Back to the original question, are these books within reach for new collectors? The short answer is yes, there is always a book for every budget. You may find yourself collecting books in lower grade/quality compared to newer age books. However, you should also consider the scarcity as well as what constitutes investment grade for the golden age. 

Batman #1 (1940, first appearance of Joker & Catwoman) for example lists 278 copies graded by CGC on their census, which makes any book in a 6.5 grade or higher considered investment grade! In comparison, in order to obtain an investment-grade Incredible Hulk #181 (first full appearance of Wolverine), you would need a 9.2 grade or better. When dealing with this era you need to look at the data and do your homework. Still, there is definitely an opportunity for new investors to get into golden age books!

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6 comments

Nick Begin May 30, 2021 - 11:36 am

It used to be that budget collectors could buy in age if they we were willing to compromise on the grade. Now, a lot of low grade sales are hitting 4 digits for graded books. The low hanging fruit have dried up for the most part.

Reply
Jestin Davis June 5, 2021 - 7:17 am

Agree, it’s tough right now!

Reply
Adam T Huffman May 30, 2021 - 4:23 pm

How does one determine investment grades vs copies graded by CGC? And which ones are considered those? Like Thrilling Comics 68 has only 34 copies in various grades, are all considered investment grade because of rarity? Same as Tally Ho Comics (1st Frazetta comic art) as there are only 27 copies does that mean all are investment? If you could explain and enlighten that would be awesome. Thank you for the article and your time.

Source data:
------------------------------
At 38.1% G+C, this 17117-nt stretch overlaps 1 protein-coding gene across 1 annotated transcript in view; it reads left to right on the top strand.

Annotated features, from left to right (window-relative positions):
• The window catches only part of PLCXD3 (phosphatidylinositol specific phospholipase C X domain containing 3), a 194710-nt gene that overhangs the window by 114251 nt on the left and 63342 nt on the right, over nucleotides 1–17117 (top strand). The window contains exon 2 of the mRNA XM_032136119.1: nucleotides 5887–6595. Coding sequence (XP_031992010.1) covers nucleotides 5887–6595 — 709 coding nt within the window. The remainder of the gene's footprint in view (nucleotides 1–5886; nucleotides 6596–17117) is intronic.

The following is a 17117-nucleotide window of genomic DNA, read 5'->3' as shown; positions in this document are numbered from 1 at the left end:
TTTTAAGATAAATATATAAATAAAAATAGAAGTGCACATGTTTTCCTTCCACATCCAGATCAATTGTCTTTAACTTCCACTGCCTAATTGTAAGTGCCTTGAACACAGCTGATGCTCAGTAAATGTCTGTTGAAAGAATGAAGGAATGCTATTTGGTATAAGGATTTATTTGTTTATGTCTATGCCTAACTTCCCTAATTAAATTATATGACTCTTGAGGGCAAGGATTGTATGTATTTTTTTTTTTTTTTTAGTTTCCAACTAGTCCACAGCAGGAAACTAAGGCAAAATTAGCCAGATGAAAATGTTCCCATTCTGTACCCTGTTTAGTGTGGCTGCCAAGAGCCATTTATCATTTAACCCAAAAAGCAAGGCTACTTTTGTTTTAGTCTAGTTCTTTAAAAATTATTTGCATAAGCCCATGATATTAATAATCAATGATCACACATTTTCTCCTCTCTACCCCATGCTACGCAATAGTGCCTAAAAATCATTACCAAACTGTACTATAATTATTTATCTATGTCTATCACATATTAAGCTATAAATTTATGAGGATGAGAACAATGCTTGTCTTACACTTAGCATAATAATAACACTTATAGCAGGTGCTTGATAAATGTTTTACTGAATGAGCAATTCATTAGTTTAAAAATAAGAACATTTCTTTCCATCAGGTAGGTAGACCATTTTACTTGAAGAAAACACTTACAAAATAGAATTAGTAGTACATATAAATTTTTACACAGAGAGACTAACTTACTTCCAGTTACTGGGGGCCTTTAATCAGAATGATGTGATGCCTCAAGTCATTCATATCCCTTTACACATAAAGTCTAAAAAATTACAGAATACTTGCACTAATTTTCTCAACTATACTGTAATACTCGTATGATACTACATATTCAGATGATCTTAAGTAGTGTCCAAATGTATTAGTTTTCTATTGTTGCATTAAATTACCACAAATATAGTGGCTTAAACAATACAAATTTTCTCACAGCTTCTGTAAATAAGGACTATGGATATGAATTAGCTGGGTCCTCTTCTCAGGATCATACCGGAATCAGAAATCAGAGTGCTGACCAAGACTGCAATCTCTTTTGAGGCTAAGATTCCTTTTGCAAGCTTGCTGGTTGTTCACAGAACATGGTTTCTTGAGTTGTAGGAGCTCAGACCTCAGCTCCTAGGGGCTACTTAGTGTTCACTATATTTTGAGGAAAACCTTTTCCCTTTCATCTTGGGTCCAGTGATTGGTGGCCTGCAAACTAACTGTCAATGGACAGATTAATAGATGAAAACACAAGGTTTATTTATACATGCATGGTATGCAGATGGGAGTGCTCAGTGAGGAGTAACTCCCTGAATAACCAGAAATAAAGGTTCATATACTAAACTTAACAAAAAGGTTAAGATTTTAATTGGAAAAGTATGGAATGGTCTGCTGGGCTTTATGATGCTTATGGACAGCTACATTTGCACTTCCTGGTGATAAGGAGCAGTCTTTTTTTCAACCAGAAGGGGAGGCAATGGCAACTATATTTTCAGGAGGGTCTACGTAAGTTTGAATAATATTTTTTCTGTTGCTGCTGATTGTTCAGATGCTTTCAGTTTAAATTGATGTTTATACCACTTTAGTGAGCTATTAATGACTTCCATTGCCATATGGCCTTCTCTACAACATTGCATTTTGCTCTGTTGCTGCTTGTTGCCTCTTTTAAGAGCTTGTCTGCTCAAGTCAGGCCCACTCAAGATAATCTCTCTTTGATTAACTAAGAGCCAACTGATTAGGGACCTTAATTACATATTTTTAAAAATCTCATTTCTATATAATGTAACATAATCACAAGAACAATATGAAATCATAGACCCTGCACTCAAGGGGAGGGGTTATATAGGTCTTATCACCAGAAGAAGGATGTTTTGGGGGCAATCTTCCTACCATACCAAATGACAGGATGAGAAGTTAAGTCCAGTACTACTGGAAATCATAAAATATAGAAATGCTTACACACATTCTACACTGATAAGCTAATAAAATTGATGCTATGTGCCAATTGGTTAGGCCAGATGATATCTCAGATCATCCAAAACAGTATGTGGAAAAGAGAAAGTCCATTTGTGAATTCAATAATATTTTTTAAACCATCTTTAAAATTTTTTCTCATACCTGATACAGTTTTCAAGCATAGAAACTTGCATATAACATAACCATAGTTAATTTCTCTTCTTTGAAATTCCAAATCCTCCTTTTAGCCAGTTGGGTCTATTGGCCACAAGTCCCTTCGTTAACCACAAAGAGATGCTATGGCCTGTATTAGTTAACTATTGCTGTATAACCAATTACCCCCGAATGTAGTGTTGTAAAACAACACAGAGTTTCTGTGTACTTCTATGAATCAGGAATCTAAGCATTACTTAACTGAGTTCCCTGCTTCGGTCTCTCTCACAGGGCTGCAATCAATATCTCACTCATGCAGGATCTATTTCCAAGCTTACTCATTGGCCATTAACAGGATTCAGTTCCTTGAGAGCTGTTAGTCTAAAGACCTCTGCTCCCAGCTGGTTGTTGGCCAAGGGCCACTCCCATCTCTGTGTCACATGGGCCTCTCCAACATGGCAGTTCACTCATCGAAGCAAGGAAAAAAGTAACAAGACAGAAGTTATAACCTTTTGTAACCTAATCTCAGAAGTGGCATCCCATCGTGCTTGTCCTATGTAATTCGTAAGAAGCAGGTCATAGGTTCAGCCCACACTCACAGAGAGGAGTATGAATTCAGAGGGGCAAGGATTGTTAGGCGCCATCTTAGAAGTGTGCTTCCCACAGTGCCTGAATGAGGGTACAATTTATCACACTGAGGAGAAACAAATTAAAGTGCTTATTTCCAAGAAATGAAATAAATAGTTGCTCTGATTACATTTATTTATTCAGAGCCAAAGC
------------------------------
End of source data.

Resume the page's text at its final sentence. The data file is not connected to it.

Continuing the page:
Reply
Jestin Davis June 5, 2021 - 7:20 am

Investment grade is top 15% of a given book/collectible, but there needs to be a fair amount graded to know what that number is. If too few are graded, it’s hard to say what investment grade is for that book. Also, just because something is considered investment grade, doesn’t mean it will increase in value. For example, an obscure book with an unknown character may never appreciate much in value because there is no future demand. You have to consider both investment grade AND collectibility. Hope this helps!

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Steven Chaifetz June 4, 2021 - 8:55 pm

Just a quick Note. Inc Hulk 181 is an Investment Grade comic in most any Grade.It’s not just 9.2 specific.
These are some of the CGC facts to support my thesis.

2019 Avg Price. 2021 Recent sales.March to May)

2.0 = $1050.00 2.0 = $3000.00
4.0 = $1700.00 4.0 + $3700.00
5.0 = $2000.00 5.0 = $5200.00
6.0 = $2400.00 6.0 = $6200.00
7.0 = $2900.00 7.0 + $7400.00

9.2 = $6900.00 9.2 = $14500.00

In any Grade that you can afford, this book, it is a worthy investment due to its incredible popularity.
As well as it’s Importance.

Not to take away from the chance of owning Golden Age books any Grade Batman #1 is worth owning.

I did enjoy reading your article

Reply
Jestin Davis June 5, 2021 - 7:16 am

Thanks Steven!

Reply